The first step in shaping the bales around the windows was to cut the corners off. My electric chainsaw worked well for this. 013I found that it wasn’t necessary to try to round the corners.

The next step was to cut a length of poultry netting/chicken wire to fit the height of the window. I stapled one edge into the 2x4 framing on the side of the window. Then, I stuffed straw into the gaps between bales and added straw where the 014bale ends needed built out a bit. The chicken wire serves to hold the straw against the bales and to form the desired curve.

I pulled the chicken wire around the curve and anchored it to the bale wall with a short stick behind one of the hard wood sapling pins in the wall. I worked from bottom to top, pulling the wire tight, anchoring it, 016stuffing straw where needed, pulling the wire tight, adding another anchor, etc. 017When I reached the top, the corner was rounded, and the wire was tight.

The final step was to staple the wire securely to the pin in the wall. With it stapled, I removed the anchor sticks and was ready for the other side.

When we stacked the bales, we laid a 2x6 across the window opening and secured it to the framework above so it wouldn’t sag. Then, the next course of bales was added on top of the 2x6. I needed to not only curve this edge above the windows, but I also needed to provide a 019surface for the plaster to adhere to later.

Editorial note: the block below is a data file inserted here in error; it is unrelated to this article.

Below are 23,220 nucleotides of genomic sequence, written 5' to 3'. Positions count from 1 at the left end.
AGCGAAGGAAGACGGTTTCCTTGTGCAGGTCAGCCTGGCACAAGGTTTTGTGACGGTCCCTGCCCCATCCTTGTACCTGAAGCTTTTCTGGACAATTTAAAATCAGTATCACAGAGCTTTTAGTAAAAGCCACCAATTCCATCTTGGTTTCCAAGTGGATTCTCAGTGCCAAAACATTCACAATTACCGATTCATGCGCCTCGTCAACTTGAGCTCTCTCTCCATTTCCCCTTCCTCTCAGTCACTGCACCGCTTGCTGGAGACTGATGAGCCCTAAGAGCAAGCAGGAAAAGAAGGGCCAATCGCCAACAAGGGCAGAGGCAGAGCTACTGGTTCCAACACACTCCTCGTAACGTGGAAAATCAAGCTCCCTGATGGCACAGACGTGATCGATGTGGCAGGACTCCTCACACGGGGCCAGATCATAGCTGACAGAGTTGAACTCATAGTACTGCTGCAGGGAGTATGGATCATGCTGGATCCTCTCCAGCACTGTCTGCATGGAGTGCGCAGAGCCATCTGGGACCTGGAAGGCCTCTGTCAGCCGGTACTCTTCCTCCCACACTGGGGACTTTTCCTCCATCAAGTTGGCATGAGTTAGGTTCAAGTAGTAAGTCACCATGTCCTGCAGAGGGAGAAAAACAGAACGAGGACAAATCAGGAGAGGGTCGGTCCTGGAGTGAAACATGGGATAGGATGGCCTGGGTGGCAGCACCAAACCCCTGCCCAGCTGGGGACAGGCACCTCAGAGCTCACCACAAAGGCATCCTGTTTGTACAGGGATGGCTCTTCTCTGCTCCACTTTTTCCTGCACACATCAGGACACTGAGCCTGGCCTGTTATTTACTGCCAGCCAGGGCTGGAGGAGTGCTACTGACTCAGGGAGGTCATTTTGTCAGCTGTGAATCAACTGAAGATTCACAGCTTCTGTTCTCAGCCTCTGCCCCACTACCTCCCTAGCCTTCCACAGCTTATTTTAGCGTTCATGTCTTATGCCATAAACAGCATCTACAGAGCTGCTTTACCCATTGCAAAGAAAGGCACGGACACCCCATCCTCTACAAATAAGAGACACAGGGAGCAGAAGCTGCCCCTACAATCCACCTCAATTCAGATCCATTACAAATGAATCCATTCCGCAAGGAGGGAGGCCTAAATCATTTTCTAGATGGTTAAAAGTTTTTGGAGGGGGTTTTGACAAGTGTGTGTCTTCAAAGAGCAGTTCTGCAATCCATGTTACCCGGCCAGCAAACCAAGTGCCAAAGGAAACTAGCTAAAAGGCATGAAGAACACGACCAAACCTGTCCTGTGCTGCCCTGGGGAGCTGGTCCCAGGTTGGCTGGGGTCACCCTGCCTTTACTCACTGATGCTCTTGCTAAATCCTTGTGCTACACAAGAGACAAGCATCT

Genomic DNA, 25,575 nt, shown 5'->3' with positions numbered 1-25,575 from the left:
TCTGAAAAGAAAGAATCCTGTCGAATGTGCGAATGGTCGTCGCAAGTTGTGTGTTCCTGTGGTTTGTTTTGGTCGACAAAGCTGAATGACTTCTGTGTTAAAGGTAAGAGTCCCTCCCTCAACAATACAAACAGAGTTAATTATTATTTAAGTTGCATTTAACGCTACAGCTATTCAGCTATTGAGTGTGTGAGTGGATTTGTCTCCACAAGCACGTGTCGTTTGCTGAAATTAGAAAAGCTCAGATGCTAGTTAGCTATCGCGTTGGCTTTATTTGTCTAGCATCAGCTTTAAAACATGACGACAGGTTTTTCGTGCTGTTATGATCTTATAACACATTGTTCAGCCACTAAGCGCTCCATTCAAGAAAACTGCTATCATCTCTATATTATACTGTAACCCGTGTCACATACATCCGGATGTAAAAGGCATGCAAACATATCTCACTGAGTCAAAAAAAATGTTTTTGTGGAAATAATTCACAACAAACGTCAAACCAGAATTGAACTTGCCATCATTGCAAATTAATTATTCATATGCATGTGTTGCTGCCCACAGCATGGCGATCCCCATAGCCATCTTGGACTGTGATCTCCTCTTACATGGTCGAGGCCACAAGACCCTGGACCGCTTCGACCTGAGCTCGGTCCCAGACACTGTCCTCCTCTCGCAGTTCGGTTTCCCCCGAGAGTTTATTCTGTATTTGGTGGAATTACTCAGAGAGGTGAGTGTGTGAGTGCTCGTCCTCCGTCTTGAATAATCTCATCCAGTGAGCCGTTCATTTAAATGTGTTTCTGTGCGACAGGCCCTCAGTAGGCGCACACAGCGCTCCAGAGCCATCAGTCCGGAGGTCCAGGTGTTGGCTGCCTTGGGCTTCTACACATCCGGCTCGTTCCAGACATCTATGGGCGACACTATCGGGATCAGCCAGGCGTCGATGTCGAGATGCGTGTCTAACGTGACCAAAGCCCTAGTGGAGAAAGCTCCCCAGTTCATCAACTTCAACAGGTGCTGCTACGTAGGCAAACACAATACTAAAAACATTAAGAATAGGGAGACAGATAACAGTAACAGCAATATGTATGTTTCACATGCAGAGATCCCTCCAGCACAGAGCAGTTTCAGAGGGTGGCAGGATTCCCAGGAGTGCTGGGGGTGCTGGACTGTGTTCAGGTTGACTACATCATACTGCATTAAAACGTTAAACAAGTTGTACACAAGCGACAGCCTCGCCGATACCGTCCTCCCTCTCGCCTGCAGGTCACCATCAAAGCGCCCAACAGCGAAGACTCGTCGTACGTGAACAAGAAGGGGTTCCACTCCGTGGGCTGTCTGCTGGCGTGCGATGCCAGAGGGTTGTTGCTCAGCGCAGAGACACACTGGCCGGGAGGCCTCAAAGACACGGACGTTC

Again, I knocked the corner of the bales off with the chainsaw and then attached chicken wire to the top 2x4 of the window framing. I put loose straw on the wire and stuffed it into some voids. Then, I pulled it up tight to the bales above the window, pounding it into the curve in order to shape it how I wanted it. A 2x4 of the bale shelf is exposed one bale course above the window, and I stapled the wire to this. I completed this process in sections across the window.

With both of the double sets of windows in the living room shaped, it was time to install the plywood for the window sill. While I was cutting off the corners earlier, I also cut the height of the bales below the window a little. The first step in doing that was to cut the strings of the bales (to keep the strings from getting tangled in the saw). Since the bales were already securely in the wall, 031they weren’t going to go anywhere or fall apart with their strings cut.

I nailed a strip under the windows to attach that edge to and then laid the pieces of plywood I cut in place. With them nailed under the window, I attached some vertical pieces flush with the bale surface under the plywood. I used some pieces of oak that was close to 2”x2” which I had.

The plywood extends past the inside plane of the bales because I want the plaster to come up under it rather than in front of it. The plaster will actually help provide additional support for the sill. It should be solid since it’s attached front and back and rests on top of the straw bales.



1 comment:

Tommy said...

amazing story---love what you guys are doing---the homesteading, building your own home without mortgage, and being self-sufficient.